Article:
The top job at Vermont's largest local police department is being placed in new hands for the third time this week after a scandal involving secret social media accounts prompted the resignation of the Burlington police chief and ended the tenure of his replacement after only a few hours.
Former Burlington police Officer Jennifer Morrison was tapped by Mayor Miro Weinberger to rejoin the department as interim chief to help deal with a "crisis" in the department, Weinberger announced at a news conference Friday.
Burlington Chief Brandon del Pozo had resigned Monday after it was revealed he had briefly used an anonymous Twitter account this summer to jab back at an activist and frequent police critic, then lied about it to a reporter.
Weinberger replaced him with Deputy Chief Jan Wright, but within hours his office announced she'd used an account with a different name to discuss police activities with the public and was removed as acting chief. Another deputy chief has been acting as police chief in the wake of Wright's removal.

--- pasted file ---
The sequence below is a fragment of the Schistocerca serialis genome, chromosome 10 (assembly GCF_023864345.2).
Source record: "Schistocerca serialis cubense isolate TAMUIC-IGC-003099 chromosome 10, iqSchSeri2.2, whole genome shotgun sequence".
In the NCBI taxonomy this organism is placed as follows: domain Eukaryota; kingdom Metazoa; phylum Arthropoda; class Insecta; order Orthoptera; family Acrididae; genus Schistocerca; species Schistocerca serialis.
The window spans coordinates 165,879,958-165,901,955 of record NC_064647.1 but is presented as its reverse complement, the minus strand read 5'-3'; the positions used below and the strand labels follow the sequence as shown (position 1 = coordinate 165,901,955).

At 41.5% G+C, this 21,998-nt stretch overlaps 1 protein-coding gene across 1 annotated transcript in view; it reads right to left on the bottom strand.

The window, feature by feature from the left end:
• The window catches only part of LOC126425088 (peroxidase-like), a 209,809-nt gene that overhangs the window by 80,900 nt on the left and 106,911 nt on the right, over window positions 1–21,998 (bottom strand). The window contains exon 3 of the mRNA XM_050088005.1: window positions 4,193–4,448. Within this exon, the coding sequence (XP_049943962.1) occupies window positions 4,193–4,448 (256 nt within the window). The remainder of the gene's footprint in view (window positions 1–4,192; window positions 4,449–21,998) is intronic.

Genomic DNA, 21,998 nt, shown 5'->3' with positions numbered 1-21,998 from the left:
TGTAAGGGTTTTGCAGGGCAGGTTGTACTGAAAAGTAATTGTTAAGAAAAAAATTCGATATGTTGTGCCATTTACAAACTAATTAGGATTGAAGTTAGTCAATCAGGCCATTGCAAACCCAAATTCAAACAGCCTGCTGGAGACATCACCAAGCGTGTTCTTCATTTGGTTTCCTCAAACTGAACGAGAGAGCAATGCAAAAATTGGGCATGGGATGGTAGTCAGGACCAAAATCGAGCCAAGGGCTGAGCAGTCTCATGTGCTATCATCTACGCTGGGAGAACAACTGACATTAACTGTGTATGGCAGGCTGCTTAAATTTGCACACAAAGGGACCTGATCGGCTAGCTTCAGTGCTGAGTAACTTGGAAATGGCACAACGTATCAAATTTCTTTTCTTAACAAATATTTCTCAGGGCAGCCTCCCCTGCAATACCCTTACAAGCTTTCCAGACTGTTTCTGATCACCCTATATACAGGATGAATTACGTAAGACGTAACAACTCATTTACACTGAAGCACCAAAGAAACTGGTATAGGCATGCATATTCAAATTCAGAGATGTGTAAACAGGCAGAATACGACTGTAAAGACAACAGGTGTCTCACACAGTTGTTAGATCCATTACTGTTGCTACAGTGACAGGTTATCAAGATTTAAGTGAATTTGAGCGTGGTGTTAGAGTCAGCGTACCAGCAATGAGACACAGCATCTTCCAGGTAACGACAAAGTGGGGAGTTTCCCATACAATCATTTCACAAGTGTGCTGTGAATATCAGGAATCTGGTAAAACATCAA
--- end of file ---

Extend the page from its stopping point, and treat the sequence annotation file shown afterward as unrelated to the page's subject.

Wright is on paid leave, Weinberger said Friday, announcing that Morrison has been asked to take over. She served in the Burlington Police Department for 23 years, rising to senior leadership before she became the police chief in nearby Colchester.
"No matter what adversity this department has ever faced, one thing remains unchanged: whenever a call comes in or a need is perceived, the men and women of BOD show up, the officers on the street — 24/7, 365 — are there to provide professional and compassionate policing services," Morrison said. "This is a world-class police agency. Do not lose sight of that."
When necn asked if Morrison has a pseudonymous social media account, she said, "Absolutely not," adding that the question was part of the interview process.
Morrison's appointment requires the approval of city council, Weinberger said. The search for a permanent replacement is expected to take months.
Burlington is hiring a workplace analyst to study the police department's online activities, while the city fine tunes its rules on social media use, officials announced Friday